Today’s post comes from David Bree, our Senior Natural Heritage Education Leader at Presqu’ile Provincial Park, and passionate protector of Ontario’s shorebirds.
I don’t know Jason. But I do know he turned six sometime in the last two months and he had a wonderful party with cake, presents and balloons, surrounded by friends and family.
I hope he had a good time, but I wonder if he knows the legacy of his sixth birthday — from my perspective — is unsightly litter, extra work and possibly untimely death.
Continue reading The trouble with balloons
Today’s post comes from Jake Guggenheimer, past Discovery staff at Neys Provincial Park.
Imagine you’re in a forest.
What do you hear?
The rustling of the trees in the wind. The birds chirping to each other. The flowing of a creek.
What do you see?
A flower starting to bloom. A chipmunk scurrying along the ground. The sun shining through scattered clouds.
If you imagined yourself in Neys Provincial Park, the animals and plants you pictured are some of the most interesting flora and fauna around.
That’s because Neys is a protected natural area with a high level of ecological integrity.
Continue reading Ecological integrity at Neys Provincial Park
In today’s post, Awenda’s Chief Park Naturalist Tim Tully defends what some may think is the undefendable: the gull.
If there was ever an animal that gets a raw deal, it’s the gull.
It’s time to set the record straight and come to the defense of this unfairly maligned avian “underbird.”
For starters, we can’t even get the name right. I hate to tell you, folks, but there is no such thing as a seagull!
Continue reading Just for the gull of it!
So you’re heading into one of our parks for the day, and looking to reduce your ecological footprint?
Here’s how to have a day of fun outside with a low-waste twist.
Continue reading How to have a low-waste day trip
Excessive noise. Transporting firewood. Have you ever wondered why certain rules exist?
Thought, research, and science go into the laws and policies that cover provincial parks and conservation reserves. And it helps to understand the rationale.
Today, we’re sharing the logic behind a few of the rules our visitors ask us about most frequently:
Continue reading Why is that a rule?
Matt Cunliffe started at Ontario Parks in 2006 and has spent over a decade working as a park interpreter and an assistant park planner, and is now a Discovery Leader at MacGregor Provincial Park. An avid trail user and self-proclaimed nature geek, when he’s not on the clock, you’re likely to find him onto a new discovery somewhere in one of our parks.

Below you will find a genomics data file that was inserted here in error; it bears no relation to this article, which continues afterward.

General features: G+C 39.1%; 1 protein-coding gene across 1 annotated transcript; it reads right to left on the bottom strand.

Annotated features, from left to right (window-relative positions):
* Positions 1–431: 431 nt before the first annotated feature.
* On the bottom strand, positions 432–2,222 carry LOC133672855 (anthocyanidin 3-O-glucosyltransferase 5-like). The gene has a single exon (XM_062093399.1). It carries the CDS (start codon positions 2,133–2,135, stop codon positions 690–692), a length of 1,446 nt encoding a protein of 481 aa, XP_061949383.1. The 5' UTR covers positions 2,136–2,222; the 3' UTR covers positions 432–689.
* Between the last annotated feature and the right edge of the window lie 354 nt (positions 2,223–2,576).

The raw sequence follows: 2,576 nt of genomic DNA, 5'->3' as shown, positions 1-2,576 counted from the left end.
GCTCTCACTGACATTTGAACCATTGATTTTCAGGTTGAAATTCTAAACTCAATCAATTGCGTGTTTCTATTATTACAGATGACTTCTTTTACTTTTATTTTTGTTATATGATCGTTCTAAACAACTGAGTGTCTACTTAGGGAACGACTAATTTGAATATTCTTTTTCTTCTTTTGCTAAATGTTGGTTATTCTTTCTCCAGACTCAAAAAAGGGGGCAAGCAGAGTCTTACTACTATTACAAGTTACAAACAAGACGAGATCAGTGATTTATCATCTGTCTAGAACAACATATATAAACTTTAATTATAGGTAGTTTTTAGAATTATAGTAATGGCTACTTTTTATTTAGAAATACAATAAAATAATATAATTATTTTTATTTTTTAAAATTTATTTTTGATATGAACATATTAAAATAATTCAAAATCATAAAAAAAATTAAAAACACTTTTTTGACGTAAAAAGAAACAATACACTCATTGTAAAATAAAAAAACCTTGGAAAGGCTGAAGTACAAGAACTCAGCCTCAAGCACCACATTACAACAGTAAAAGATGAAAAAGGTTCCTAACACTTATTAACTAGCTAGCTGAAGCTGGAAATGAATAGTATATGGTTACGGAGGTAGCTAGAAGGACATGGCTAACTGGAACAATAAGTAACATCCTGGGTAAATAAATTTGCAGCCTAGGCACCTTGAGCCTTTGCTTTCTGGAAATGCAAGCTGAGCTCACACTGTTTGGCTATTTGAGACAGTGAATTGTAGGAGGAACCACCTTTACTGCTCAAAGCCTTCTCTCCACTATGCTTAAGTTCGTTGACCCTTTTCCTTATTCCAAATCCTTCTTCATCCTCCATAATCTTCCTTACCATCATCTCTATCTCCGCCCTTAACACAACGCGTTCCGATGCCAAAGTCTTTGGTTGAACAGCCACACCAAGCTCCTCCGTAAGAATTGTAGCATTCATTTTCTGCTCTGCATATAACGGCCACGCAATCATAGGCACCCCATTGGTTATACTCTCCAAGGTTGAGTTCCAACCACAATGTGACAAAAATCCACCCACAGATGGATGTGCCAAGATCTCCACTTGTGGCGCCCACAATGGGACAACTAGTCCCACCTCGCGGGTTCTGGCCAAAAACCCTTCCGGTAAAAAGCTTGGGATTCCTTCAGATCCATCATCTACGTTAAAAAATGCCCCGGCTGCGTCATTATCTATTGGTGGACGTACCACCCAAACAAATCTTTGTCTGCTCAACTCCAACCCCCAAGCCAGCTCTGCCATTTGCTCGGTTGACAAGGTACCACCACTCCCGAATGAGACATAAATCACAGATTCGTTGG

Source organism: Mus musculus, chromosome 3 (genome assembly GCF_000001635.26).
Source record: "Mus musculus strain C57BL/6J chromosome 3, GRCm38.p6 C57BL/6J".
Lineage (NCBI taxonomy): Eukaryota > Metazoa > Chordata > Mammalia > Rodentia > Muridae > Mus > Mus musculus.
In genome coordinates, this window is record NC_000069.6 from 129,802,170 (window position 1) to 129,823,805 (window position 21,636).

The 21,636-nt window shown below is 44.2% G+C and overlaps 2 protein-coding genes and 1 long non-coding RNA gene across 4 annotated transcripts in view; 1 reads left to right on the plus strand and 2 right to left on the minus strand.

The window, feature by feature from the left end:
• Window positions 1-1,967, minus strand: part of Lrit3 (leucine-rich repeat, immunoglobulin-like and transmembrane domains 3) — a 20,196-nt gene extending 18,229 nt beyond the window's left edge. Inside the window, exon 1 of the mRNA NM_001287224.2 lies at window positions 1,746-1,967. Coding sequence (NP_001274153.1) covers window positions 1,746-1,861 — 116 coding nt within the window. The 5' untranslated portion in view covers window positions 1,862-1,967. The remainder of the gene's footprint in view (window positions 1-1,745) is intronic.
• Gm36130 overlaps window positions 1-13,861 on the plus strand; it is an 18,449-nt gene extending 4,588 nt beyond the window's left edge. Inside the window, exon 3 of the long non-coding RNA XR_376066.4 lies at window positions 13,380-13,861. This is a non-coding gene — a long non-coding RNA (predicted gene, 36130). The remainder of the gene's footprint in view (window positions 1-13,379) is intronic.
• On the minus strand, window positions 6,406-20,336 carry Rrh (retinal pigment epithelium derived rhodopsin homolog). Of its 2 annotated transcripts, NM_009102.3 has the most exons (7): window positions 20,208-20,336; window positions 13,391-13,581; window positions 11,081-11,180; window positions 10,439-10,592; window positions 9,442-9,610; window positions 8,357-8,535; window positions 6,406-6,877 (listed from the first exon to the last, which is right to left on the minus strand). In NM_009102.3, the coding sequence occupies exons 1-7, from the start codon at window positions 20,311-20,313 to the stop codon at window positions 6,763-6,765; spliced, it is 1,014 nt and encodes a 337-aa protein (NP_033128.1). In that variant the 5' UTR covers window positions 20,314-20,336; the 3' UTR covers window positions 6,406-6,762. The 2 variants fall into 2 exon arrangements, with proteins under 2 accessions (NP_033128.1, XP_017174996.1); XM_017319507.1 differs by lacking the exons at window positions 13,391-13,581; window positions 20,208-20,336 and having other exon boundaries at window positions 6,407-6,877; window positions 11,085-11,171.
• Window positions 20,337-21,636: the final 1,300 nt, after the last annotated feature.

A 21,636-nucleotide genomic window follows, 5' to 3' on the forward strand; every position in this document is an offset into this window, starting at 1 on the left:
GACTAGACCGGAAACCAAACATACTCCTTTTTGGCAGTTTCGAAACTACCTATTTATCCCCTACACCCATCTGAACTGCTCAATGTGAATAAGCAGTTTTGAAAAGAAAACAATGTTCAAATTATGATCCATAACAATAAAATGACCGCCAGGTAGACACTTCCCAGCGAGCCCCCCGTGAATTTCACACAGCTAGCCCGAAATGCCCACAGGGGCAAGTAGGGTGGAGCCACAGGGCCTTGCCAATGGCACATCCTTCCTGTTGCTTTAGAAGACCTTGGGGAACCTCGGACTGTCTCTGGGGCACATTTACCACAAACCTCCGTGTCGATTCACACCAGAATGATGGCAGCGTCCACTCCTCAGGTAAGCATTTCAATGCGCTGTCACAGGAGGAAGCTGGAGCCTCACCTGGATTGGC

Spring has sprung and I, like many Ontarians, cannot wait hike and bike as many trails as I can.
While you’re getting your gear ready for the next adventure, here are some tips to help you prepare and minimize impacts while you are out enjoying the trails.
Continue reading Hitting the trails? Know the etiquette before you go
Today’s post comes from Park Naturalist Roger LaFontaine, a highly trained DROP specialist who aids in the retrieval of technology in distress or imminent danger.
With so many people coming to our amazing parks last year, social media was loaded with pictures. They took pictures of the landscape, wildlife, their families and friends, and themselves — lots of themselves.
And shortly after our spring visitors returned, we started getting the calls.
On average, they went something like this: “Hi, I was out with my family at X trail, and I got close to the edge of the cliff to take a selfie of our group. When I was trying to take the picture, I dropped my phone over the edge. Can someone come find it for us?”.
Continue reading DROP Unit formed to recover lost selfie gear
Our trees are spectacular organisms. They make oxygen, can live to be quite old, have beautiful foliage, provide homes and food for countless wildlife, and through transpiration of water through their leaves, can even influence the weather.
Maybe our trees do deserve some form of decoration or recognition?
I was out in my park the other day, and with the leaves gone, I did notice some brightly coloured decorations on a tree down the trail.
Continue reading Don’t leave it hanging
Most people think of provincial parks as beautiful spots to be one with nature. We see them as clean, protected places that are safe for wildlife.
However, not everyone treats them that way.
Continue reading That’s a load of garbage!